In an early version of the C compiler gcc, when the pragma directive was introduced, it took the "implementation-defined" effect literally and tried to launch computer games.
@RadicalEdward classic stallman move, doing something totally unhelpful to push a point at people who can't do anything about it
Then again that didn't exist at the time. Which leads to an actual point, context. The version cited there was released in 1989. It was a different time. GCC was released only two years earlier, Linux 3-4 years later, it certainly didn't play the role it does today.
Would it be a bad idea to do this today? Probably. Back then it may have been a perfectly fine joke among friends.
@RadicalEdward The problem of "implementation-defined" and "undefined" behaviours that are too numerous in C and C++: the compiler can do anything (ignoring the lines, launching a game, removing the files, formating the disks, etc.). Those should not exist in a programming language.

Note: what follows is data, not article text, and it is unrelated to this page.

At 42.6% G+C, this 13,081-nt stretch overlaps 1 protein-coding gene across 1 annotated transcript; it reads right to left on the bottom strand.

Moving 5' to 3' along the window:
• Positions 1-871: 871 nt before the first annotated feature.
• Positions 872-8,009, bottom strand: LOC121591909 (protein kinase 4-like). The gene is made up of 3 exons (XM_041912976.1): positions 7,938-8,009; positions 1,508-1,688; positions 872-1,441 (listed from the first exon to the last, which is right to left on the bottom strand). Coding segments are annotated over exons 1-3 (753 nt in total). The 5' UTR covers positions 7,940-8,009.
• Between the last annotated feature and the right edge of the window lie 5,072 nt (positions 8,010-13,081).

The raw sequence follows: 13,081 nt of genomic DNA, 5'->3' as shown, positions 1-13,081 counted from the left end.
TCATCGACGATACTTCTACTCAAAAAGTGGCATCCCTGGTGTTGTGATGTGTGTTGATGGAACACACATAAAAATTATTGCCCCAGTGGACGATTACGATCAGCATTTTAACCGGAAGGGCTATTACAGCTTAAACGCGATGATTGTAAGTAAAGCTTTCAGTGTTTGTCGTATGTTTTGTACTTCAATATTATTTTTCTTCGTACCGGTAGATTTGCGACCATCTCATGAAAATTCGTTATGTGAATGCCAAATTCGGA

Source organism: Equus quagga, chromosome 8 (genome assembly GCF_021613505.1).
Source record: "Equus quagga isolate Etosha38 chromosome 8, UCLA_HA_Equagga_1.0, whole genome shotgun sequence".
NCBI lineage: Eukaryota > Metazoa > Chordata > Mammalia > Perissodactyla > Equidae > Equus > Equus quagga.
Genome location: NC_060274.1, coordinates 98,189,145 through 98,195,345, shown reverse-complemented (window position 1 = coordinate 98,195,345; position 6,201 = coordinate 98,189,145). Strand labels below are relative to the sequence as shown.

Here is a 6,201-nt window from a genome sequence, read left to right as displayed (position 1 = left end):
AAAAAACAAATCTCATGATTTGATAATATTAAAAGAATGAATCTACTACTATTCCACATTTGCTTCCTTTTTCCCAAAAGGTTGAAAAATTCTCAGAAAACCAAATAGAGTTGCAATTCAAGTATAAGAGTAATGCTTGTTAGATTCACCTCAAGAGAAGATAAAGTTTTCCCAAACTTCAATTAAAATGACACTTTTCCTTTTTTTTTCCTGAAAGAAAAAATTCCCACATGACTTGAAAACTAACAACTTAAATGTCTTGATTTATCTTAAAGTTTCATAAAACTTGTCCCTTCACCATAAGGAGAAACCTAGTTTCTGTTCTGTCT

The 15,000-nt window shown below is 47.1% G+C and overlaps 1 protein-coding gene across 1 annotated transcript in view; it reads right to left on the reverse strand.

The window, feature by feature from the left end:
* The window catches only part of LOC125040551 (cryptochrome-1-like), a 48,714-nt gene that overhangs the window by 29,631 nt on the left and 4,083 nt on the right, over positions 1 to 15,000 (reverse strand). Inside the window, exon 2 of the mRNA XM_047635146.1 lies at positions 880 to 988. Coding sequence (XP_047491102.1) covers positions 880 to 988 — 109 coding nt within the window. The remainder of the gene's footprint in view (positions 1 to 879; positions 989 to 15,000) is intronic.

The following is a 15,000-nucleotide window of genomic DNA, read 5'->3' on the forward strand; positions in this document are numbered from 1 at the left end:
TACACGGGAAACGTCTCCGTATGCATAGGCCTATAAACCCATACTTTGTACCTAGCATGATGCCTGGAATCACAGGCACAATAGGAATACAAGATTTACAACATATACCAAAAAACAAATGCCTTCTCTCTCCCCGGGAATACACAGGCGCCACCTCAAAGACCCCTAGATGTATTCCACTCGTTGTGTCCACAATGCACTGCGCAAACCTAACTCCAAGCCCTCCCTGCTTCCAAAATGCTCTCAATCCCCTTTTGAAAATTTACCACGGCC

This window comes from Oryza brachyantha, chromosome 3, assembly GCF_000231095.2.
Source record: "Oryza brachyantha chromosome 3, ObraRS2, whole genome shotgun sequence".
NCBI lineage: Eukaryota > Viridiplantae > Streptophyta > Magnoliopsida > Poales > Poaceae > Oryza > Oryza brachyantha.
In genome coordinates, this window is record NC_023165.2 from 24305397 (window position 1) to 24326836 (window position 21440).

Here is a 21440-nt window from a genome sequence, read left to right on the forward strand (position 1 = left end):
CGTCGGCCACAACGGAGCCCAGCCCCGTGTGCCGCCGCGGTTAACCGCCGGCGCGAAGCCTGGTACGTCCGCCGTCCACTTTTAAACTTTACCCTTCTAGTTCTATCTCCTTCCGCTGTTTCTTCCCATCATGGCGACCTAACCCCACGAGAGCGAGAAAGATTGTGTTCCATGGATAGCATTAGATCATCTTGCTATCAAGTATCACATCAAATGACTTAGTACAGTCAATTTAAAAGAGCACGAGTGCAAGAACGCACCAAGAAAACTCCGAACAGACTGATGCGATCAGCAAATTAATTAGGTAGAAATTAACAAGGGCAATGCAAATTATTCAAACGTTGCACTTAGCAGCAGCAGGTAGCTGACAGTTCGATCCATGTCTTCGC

As long as the implemented behaviors are properly documented, undefined behaviours can be useful hooks: don't forget that C is a language designed to be used in a wide variety of use cases: portability is valuable in many of them, but sometimes is not relevant at all.
@RadicalEdward as a kind of related point, people actually like user-hostile compilers.
The real point here is about implementation and undefined behaviour, and how compilers can be turbounforgiving in these circumstances. But developers consistently vote for dangerous UB handling. How is this?
They consistently rank compilers by speed of the generated code. If gcc produces code that's 10% faster, but relies on aggressive UB handling, people will continue to propose its use over safer, slower compilers.
This is a world of our own making.
A bunch of technomancers in the fediverse. Keep it fairly clean please. This arcology is for all who wash up upon it's digital shore.